Oxide, paramorph of ice
Specific gravity: About 1.65
Environments: As inclusions in diamonds sourced in the Earth's mantle
Different types of ice have been created in the laboratory at different temperatures and pressures, and designated ice-I to ice-XVIII. Ordinary ice (ice-I) that freezes in puddles in cold climates used to be the only one recognised as a mineral by the IMA. A few years ago, however, ice-VII was found in nature and approved as a mineral in 2017.
Ice is hexagonal with specific gravity 0.9167; ice-VII is isometric with specific gravity about 1.65.
Ice-VII is unique in that it remains stable even as pressure increases dramatically. There’s almost nowhere on Earth for ice-VII to form, because it requires both low temperatures and high pressure exceeding 30,000 atmospheres (3 gigapascals). The only place you can reach that pressure is deep in the Earth’s mantle; it’s too hot for ice to form there, but the conditions are right for diamonds. Inclusions in diamonds are not uncommon, sometimes affecting the quality or colour of the diamond, but sometimes the inclusion is just water. The internal structure of diamonds does not change when they leave the high-pressure mantle, so, the water inside a diamond remains compressed, even when the diamond reaches the surface. The formation of ice-VII doesn’t require freezing temperatures — as long as the pressure is high enough, ice-VII can form at room temperature (https://www.extremetech.com/extreme/265377-scientists-find-ultra-rare-ice-vii-earth-first-time-inside-diamonds).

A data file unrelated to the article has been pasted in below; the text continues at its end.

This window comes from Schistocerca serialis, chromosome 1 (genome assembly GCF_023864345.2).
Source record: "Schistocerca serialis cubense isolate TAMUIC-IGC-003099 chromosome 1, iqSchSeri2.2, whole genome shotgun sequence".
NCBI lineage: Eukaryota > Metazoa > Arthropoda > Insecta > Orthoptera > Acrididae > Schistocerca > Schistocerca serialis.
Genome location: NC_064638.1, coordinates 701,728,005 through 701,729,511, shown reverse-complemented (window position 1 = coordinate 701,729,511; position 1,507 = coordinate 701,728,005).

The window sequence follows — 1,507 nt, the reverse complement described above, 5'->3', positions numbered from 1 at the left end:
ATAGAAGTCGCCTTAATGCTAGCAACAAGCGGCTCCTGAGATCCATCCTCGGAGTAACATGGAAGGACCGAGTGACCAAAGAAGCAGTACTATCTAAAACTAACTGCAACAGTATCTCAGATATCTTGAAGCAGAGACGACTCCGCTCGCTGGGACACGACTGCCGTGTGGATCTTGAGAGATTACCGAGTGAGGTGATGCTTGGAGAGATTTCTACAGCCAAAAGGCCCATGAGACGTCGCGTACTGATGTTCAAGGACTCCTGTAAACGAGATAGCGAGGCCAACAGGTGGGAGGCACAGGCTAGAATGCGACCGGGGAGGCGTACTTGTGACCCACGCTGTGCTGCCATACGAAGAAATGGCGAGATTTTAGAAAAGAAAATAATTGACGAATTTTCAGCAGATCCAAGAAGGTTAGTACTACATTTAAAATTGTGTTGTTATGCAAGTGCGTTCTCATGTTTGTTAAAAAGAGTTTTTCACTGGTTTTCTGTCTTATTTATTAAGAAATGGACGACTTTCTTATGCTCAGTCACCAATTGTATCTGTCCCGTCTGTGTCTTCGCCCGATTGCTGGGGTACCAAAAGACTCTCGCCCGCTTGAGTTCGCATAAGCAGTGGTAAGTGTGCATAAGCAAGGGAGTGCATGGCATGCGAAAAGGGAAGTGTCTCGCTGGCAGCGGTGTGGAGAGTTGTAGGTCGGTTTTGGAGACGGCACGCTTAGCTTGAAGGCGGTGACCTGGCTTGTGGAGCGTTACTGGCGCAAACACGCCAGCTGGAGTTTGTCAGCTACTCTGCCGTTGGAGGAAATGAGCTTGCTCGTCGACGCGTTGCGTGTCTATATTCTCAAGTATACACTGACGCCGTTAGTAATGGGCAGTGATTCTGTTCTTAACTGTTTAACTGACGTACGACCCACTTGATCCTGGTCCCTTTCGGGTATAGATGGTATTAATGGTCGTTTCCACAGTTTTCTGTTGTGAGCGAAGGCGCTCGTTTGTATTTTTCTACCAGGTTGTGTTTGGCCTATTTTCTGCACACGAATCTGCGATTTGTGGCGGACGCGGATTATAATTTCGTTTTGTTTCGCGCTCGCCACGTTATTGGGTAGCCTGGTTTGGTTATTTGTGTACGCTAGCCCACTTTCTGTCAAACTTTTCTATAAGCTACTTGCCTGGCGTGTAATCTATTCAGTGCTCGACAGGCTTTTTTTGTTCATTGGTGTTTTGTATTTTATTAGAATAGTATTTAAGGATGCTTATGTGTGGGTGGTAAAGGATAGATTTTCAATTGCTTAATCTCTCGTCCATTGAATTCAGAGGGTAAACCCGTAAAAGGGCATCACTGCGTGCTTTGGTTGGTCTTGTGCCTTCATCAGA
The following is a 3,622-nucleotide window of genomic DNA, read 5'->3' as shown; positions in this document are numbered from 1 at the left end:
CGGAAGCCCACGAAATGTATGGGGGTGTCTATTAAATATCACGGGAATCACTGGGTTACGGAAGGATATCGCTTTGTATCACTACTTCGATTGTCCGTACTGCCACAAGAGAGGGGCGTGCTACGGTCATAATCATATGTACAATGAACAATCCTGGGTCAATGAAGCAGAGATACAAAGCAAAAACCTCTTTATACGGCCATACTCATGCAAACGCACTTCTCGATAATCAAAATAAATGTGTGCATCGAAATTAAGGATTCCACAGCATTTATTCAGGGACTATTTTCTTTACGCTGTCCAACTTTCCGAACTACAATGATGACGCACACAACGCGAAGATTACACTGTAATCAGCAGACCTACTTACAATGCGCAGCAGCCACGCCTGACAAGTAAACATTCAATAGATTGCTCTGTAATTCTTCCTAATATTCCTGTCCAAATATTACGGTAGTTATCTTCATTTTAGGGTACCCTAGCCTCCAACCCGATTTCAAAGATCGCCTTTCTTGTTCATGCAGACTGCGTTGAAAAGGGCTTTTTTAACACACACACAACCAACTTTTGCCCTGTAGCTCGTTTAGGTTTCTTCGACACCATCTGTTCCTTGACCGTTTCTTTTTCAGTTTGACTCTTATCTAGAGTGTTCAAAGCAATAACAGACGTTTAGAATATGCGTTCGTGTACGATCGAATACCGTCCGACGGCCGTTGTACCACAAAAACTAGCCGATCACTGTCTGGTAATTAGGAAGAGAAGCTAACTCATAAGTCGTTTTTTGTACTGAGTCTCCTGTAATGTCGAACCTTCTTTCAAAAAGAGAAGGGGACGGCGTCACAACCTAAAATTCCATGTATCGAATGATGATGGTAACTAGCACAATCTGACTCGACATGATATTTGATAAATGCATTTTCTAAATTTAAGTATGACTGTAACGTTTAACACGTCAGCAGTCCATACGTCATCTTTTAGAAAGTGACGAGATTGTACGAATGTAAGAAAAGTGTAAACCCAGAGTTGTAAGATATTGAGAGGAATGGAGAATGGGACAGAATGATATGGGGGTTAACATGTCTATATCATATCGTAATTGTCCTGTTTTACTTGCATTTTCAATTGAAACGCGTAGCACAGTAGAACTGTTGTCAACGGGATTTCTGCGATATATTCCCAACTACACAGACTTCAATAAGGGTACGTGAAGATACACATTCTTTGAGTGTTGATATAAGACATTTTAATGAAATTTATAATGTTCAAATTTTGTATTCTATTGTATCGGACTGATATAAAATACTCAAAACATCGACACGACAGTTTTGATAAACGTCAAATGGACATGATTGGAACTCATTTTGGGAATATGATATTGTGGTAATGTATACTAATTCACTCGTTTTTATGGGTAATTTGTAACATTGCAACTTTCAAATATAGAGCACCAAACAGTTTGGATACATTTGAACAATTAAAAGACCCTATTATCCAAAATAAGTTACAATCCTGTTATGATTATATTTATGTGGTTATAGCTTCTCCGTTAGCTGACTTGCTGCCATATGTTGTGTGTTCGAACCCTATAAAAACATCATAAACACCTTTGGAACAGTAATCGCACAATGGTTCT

At the type locality, the Orapa Mine, Orapa, Letlhakane, Central District, Botswana, ice-VII was identified as an inclusion in a diamond. Indications are that it was formed in the transition zone of the mantle, from between 410 and 660 km depth (Science 359.1136).
Davemaoite was similarly found as an inclusion in a diamond from this locality.
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